Implications of Data Usage Tightening on Potential iCloud Benefits

Discussion in 'Apple Music, Apple Pay, iCloud, Apple Services' started by Matt Waters, Jun 28, 2011.

  1. Matt Waters macrumors newbie

    Joined:
    Jun 25, 2011
    Location:
    UK
    #1
    I thought this would already have been covered (apologies if it has, if so please send me the link to the relative thread) but I have searched and not found anything.

    To me it seems that there are some huge potential benefits to be realised from the introduction of iCloud. However, I'm really concerned that these benefits will never be properly realised for IOS devices as mobile data providers continue to tighten the data plans. I struggle to find any providers that still offer unlimited usage and 2gb a month seems incredibly low when you consider how access to the internet etc will become increasingly relied upon when things move to the Cloud.

    What will be the point of the cloud if we are so heaviliy restricted by data providers that we can't use all of the functionality?

    I would like to hear other people thoughts (or reasurances).

    Many thanks

    Matt
     
  2. paulsalter macrumors 68000

    paulsalter

    Joined:
    Aug 10, 2008
    Location:
    UK
    #2
    not just mobile providers

    many people have capped BB lines at home
     
  3. iStudentUK macrumors 65816

    iStudentUK

    Joined:
    Mar 8, 2009
    Location:
    London
    #3
    The caps are low at the moment, but I think that is because 5 years ago nobody was expecting the explosion of smart phones we have seen. 3G networks across many countries are struggling as it is!

    However, there is hope! Take here in the UK, one provider (3) does offer unlimited data at a reasonable price (my gf is with them and it is twice the speed of my phone on O2). They are a new provider that only built a 3G towers, not older ones. With 4G on the horizon networks should learn their lesson and anticipate demand. Moreover, Ofcomm (communications regulator) is selling 4G signal rights at a fraction of the cost it sold 3G rights for to allow providers to spend more on developing a better network.

    Hopefully this kind of thinking is happening elsewhere too. Having access to a fast mobile network with higher caps (maybe 10-20 times what we get now) wil benefit everyone, and the economy.
     
  4. Matt Waters thread starter macrumors newbie

    Joined:
    Jun 25, 2011
    Location:
    UK
    #4
    Might seem like a negative view but, I'm not sure how much trust I could put with the operators. Ultimatly, they are there to make money. While there is demand, they can charge.

    Surely iCloud and other cloud based services will just act as a catylist to further increase the demand.
     
  5. wolfpackfan macrumors 68000

    Joined:
    Jun 10, 2007
    Location:
    Cary, NC
    #5
    This is why I'm staying with AT&T for the time being. I have the grandfathered unlimited plan on both my iPhones. I had thought about switching to Verizon this Fall or whenever the next iPhone is released but I imagine by then Verizon will have done away with their unlimited plan. Plus that is why I haven't gone with the tethering plan.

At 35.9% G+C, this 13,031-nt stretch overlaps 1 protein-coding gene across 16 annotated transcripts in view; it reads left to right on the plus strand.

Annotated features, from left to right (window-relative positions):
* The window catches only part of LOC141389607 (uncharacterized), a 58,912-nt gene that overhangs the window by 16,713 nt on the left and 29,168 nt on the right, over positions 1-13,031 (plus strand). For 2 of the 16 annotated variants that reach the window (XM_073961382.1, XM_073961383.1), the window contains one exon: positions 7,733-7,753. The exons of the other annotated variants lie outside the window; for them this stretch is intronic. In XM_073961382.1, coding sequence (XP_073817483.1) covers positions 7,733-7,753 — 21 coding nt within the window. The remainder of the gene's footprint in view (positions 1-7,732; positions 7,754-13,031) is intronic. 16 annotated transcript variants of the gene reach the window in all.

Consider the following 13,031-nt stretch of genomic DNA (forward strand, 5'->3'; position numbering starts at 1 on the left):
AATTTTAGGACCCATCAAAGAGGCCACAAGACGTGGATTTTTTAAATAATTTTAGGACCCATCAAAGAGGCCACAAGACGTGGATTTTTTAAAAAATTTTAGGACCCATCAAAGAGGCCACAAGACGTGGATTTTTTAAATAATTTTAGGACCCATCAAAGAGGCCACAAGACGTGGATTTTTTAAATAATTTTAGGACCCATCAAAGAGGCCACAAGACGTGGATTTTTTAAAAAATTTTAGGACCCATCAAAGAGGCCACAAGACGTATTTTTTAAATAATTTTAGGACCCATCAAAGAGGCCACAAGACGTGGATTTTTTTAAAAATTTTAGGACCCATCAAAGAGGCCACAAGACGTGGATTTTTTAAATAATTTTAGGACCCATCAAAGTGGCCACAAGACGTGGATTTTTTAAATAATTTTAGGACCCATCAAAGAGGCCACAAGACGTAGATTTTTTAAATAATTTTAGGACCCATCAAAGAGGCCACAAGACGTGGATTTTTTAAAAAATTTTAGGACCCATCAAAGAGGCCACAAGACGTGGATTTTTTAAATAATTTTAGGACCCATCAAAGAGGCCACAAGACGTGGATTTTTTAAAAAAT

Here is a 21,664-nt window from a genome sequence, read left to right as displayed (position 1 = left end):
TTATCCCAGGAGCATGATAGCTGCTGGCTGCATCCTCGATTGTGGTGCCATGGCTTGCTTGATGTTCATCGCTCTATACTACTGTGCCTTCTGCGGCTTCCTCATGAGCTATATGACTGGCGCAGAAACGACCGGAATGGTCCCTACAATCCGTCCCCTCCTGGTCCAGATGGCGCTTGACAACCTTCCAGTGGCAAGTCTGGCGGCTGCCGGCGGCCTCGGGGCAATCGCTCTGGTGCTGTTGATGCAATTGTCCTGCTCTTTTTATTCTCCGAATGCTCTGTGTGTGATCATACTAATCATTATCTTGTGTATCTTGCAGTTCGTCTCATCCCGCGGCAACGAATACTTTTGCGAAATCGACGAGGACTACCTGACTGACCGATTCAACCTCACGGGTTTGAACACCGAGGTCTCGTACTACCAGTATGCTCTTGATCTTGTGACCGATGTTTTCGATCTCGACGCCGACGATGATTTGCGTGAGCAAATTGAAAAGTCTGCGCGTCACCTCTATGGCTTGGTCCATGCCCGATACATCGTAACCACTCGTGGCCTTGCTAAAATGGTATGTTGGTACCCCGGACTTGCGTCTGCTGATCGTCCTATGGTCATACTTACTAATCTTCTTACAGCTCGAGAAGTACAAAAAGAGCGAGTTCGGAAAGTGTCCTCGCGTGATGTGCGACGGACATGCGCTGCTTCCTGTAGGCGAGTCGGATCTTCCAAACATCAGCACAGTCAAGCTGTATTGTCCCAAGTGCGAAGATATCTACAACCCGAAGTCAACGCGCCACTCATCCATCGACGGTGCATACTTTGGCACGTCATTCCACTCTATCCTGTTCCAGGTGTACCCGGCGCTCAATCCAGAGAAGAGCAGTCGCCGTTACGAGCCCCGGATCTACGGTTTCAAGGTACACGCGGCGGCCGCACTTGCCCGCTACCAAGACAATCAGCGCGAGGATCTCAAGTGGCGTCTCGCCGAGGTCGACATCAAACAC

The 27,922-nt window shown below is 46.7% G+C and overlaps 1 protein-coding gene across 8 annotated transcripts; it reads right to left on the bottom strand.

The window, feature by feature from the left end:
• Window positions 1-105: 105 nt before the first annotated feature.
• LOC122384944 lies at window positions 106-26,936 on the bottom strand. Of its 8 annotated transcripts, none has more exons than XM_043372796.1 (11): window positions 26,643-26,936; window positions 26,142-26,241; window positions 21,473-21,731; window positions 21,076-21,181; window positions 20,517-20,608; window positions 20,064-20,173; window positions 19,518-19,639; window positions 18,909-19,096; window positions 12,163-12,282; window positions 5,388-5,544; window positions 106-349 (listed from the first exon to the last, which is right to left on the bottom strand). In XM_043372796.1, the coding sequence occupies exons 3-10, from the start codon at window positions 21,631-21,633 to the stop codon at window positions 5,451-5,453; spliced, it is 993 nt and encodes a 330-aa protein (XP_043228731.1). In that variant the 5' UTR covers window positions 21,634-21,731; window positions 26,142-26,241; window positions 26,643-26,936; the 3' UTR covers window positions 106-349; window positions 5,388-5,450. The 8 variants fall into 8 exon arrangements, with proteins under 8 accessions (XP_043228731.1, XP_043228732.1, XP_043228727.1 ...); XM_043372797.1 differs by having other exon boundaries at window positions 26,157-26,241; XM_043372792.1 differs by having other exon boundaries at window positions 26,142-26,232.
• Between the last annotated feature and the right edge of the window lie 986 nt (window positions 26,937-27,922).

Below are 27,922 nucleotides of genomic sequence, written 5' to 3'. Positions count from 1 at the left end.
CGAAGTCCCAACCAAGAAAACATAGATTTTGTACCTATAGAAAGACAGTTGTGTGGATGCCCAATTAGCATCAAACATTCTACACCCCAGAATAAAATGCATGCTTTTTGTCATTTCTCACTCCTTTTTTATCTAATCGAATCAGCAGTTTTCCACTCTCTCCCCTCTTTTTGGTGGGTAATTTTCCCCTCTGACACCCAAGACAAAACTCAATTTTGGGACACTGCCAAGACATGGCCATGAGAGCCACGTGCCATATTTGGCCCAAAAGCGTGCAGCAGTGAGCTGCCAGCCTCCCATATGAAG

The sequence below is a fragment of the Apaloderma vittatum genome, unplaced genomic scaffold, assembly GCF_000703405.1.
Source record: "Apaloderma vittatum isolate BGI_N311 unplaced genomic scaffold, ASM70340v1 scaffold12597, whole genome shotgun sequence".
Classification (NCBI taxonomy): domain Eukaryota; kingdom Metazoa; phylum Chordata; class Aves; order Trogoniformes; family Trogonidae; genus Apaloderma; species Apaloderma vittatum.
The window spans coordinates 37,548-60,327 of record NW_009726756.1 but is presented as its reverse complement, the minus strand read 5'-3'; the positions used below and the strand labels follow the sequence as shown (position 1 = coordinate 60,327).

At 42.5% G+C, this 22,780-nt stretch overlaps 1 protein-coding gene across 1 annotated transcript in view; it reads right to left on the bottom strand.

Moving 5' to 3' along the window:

6. mscriv, Jun 28, 2011
    Last edited: Jun 28, 2011

    mscriv macrumors 601

    mscriv

    Joined:
    Aug 14, 2008
    Location:
    Dallas, Texas
    #6
    I'm still struggling to understand how all of this is going to work together as well, but I think we have to keep in mind that iCloud is not a streaming model for bandwidth heavy traffic like audio/video. It will take very little data from your plan to keep up with things like contacts, email, calendars, etc..

    Additionally, most people, unless on an unlimited plan, are pretty good about making sure they are on wifi for major data transfers. I still see us having to manage media like we do now through iTunes (rotate content), but we will be able to do it directly with the cloud and most users will be sure to be on a wifi connection when they do this. Since it's not a streaming model the bottleneck at this point in the actual storage capacity of the device, so content management/rotation is going to be common practice.

    Looking at things this way, metadata and playlist management is going to become more important. For example, you've been listenting to one of your favorite playlists on your iPhone for a while now, but you feel like a change of pace. Well, while your eating lunch or grabbing a coffee you take advantage of the wifi access provided to swap out with another playlist you've stored in the cloud. The old media is removed from your device and the new media is downloaded from the cloud. When lunch is over the new music is synched and you can begin enjoying your new playlist.

    I think this is an intermediary step that will carry those of us with limited data plans over until the time that plans naturally increase and infrastructure improves to allow more traffic.
     

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